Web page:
Reviews: They Both Die At The End

Have you read a book in which the author claims that the character must die and then doesn’t fulfill that promise? This is NOT that book. If you think Death Cast is a meet-cute plot device, you should probably NOT read this book. If you think fate will somehow intervene, rendering the title meaningless, then again, do not read this book.

They Both Die At The End cover

They Both Die At The End is the story of Rufus and Matteo, who spend their last day on Earth together. Yep, both of these teenage boys have received a phone call from Death Cast indicating that they will die some time that day. They don’t know when, or how, but they know that Death Cast has rarely (if ever been wrong).

Matteo and Rufus could not be more different. Matteo spends most of his free time on the internet, reading Count Downers or playing video games. He lives in fear of leaving his own house, lest he invite death in sooner. Rufus recently lost his family in a horrible car accident (thanks Death Cast) and now lives in a foster home. He loves to bike and hang out with his friends. Through a series of unfortunate circumstances, the two seek each other out on the Last Friend app (an app for making friends before you die!) and spend their final hours together — showing each other what it really means to live.

The best part about They Both Die At The End – aside from the main characters’ friendship and the actual dying – is the bisexual representation. Yes, I am starting this review with REPRESENTATION. Representation is key! I do not care if you think what people do in their “private” lives is none of your business. Rufus is such an adorable cinnamon roll (ignoring all of his faults, like punching his ex-girlfriend’s boyfriend in the face, okay?), and he is bisexual, and totally chill about it. I loved his relationship with Matteo, and I loved that they were friends before anything else happened. Plus, I love that they didn’t just randomly smash when Matteo was clearly not ready for that.

Matteo’s social anxiety is the second best thing. Yep, just continuing on this representation train. I’m not saying social anxiety is a good thing. I’m saying having characters with clear mental health issues is important and should please, please, please continue. Matteo spends so much time following Count Downers and being afraid to leave his house that he never gets the chance to live. That is the best part about Matteo and Rufus’s friendship — they bring out the parts of each other that would otherwise have been missing. It’s what makes Rufus and Matteo’s friendship so essential in their final hours together. Rufus helps Matteo leave the house, and Matteo helps Rufus to cope with the loss of his family.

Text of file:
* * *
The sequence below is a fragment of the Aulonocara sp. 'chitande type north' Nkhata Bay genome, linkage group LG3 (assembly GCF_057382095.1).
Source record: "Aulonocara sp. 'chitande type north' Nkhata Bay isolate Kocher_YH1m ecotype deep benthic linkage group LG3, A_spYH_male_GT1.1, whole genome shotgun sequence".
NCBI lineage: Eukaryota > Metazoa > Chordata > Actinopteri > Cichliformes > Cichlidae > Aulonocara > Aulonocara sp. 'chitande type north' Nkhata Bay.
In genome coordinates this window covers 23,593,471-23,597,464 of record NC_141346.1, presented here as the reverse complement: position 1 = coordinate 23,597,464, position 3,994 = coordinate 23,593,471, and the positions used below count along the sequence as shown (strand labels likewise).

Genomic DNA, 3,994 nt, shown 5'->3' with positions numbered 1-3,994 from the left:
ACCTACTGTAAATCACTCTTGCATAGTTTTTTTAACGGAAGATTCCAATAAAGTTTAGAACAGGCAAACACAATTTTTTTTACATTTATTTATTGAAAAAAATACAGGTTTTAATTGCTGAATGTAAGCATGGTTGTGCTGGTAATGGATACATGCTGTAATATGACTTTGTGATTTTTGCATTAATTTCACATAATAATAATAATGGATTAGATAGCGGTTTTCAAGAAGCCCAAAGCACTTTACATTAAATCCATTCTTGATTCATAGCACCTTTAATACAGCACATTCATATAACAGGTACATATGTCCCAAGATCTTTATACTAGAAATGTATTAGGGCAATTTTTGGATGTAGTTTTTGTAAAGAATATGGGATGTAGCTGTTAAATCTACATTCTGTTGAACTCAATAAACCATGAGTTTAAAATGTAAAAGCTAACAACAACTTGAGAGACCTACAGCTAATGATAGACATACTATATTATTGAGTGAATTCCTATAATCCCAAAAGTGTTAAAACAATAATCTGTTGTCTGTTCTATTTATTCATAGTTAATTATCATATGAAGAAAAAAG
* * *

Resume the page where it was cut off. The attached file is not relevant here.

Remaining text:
Sometimes, friendship is just enough. I have never read an Adam Silvera novel, so I cannot really say whether or not this is true, but when I picked up this book, I expected an LGBT-style romance to develop. I didn’t expect tragic-friendship-turned-beautiful-first-love romance, okay? The entire premise of this book — that you receive a phone call telling you it’s your day to die — is heartbreaking. Knowing that Rufus and Matteo only had one day together, I didn’t expect their relationship to really go anywhere, especially not with Matteo’s trepidation. The pacing of their relationship and what happens towards the end of the novel are absolutely perfect (no bias here). Sometimes, friendship can be just as beautiful as romantic love, and sometimes, it can blossom into something better.

If you say a character is going to die, please kill them. Not to be heartless, but I’ve read enough of the trope where “character must die in order to fulfill the prophecy” and then are saved through some plotty error. I like that this book is exactly what it says on the tin! This may not be the book for you if you are expecting serendipity to step in and save the day. No, Death Cast does not make an error — at least in the case of Rufus and Matteo. Yes, they both die at the end of the book. Yes, you should probably still read it. I promise you that it is worth the heartbreak.

Death Cast will never be explained. This is not a novel about Death Cast. Silvera does not explain how Death Cast works — how it knows people will die, how it was set up, etc. This isn’t that sort of book, and if that’s the sort of question that will bug you, this isn’t the book for you. The purpose of They Both Die At The End is not the sci-fi elements, but the human element. It’s about seeing what happens when you receive a phone call foretelling your death and what you would do with that information. That is the story of Rufus and Matteo, and sometimes, that doesn’t always work out how we planned it.

So, should you read They Both Die At The End? Yes! My overall recommendation is that you read this if you want to see more LGBT representation (especially bi boys!), a cute friendship, and an utterly heartbreaking ending. You should NOT read if you’re looking for more developed sci-fi, a happy ending, or something that takes place over more than a day.